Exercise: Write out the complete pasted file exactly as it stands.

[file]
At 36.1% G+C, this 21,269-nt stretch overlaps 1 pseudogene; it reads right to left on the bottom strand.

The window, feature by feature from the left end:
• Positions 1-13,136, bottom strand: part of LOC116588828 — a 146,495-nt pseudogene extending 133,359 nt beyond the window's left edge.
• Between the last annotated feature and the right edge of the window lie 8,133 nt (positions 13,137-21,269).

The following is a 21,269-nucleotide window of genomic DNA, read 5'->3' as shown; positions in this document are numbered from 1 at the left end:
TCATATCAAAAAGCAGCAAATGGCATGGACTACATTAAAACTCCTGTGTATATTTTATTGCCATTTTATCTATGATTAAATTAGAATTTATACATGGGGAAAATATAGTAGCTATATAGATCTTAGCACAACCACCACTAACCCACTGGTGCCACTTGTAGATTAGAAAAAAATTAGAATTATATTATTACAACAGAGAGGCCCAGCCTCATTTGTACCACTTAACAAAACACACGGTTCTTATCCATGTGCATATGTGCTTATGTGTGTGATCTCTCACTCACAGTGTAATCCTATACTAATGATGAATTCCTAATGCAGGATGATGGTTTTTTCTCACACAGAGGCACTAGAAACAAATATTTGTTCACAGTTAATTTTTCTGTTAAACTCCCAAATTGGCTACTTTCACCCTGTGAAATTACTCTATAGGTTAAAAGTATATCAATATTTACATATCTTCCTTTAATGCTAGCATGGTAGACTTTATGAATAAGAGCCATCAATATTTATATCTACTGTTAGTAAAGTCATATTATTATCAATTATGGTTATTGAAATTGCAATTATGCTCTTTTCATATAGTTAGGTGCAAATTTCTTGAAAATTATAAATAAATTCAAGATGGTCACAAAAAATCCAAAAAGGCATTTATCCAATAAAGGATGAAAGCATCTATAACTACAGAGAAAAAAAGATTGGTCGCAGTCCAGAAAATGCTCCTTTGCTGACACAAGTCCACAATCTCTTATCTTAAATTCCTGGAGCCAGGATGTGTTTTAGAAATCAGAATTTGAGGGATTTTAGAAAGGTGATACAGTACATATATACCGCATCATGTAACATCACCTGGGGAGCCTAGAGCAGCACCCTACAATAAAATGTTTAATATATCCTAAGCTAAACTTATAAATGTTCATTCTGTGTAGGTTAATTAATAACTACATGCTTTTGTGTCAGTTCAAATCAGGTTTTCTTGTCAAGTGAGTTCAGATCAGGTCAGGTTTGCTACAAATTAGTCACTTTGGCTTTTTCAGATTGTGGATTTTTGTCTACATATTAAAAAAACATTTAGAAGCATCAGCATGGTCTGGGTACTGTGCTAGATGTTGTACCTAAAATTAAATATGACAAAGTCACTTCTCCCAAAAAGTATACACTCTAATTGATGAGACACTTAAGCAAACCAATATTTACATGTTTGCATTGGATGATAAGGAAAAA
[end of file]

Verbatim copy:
At 36.1% G+C, this 21,269-nt stretch overlaps 1 pseudogene; it reads right to left on the bottom strand.

The window, feature by feature from the left end:
• Positions 1-13,136, bottom strand: part of LOC116588828 — a 146,495-nt pseudogene extending 133,359 nt beyond the window's left edge.
• Between the last annotated feature and the right edge of the window lie 8,133 nt (positions 13,137-21,269).

The following is a 21,269-nucleotide window of genomic DNA, read 5'->3' as shown; positions in this document are numbered from 1 at the left end:
TCATATCAAAAAGCAGCAAATGGCATGGACTACATTAAAACTCCTGTGTATATTTTATTGCCATTTTATCTATGATTAAATTAGAATTTATACATGGGGAAAATATAGTAGCTATATAGATCTTAGCACAACCACCACTAACCCACTGGTGCCACTTGTAGATTAGAAAAAAATTAGAATTATATTATTACAACAGAGAGGCCCAGCCTCATTTGTACCACTTAACAAAACACACGGTTCTTATCCATGTGCATATGTGCTTATGTGTGTGATCTCTCACTCACAGTGTAATCCTATACTAATGATGAATTCCTAATGCAGGATGATGGTTTTTTCTCACACAGAGGCACTAGAAACAAATATTTGTTCACAGTTAATTTTTCTGTTAAACTCCCAAATTGGCTACTTTCACCCTGTGAAATTACTCTATAGGTTAAAAGTATATCAATATTTACATATCTTCCTTTAATGCTAGCATGGTAGACTTTATGAATAAGAGCCATCAATATTTATATCTACTGTTAGTAAAGTCATATTATTATCAATTATGGTTATTGAAATTGCAATTATGCTCTTTTCATATAGTTAGGTGCAAATTTCTTGAAAATTATAAATAAATTCAAGATGGTCACAAAAAATCCAAAAAGGCATTTATCCAATAAAGGATGAAAGCATCTATAACTACAGAGAAAAAAAGATTGGTCGCAGTCCAGAAAATGCTCCTTTGCTGACACAAGTCCACAATCTCTTATCTTAAATTCCTGGAGCCAGGATGTGTTTTAGAAATCAGAATTTGAGGGATTTTAGAAAGGTGATACAGTACATATATACCGCATCATGTAACATCACCTGGGGAGCCTAGAGCAGCACCCTACAATAAAATGTTTAATATATCCTAAGCTAAACTTATAAATGTTCATTCTGTGTAGGTTAATTAATAACTACATGCTTTTGTGTCAGTTCAAATCAGGTTTTCTTGTCAAGTGAGTTCAGATCAGGTCAGGTTTGCTACAAATTAGTCACTTTGGCTTTTTCAGATTGTGGATTTTTGTCTACATATTAAAAAAACATTTAGAAGCATCAGCATGGTCTGGGTACTGTGCTAGATGTTGTACCTAAAATTAAATATGACAAAGTCACTTCTCCCAAAAAGTATACACTCTAATTGATGAGACACTTAAGCAAACCAATATTTACATGTTTGCATTGGATGATAAGGAAAAA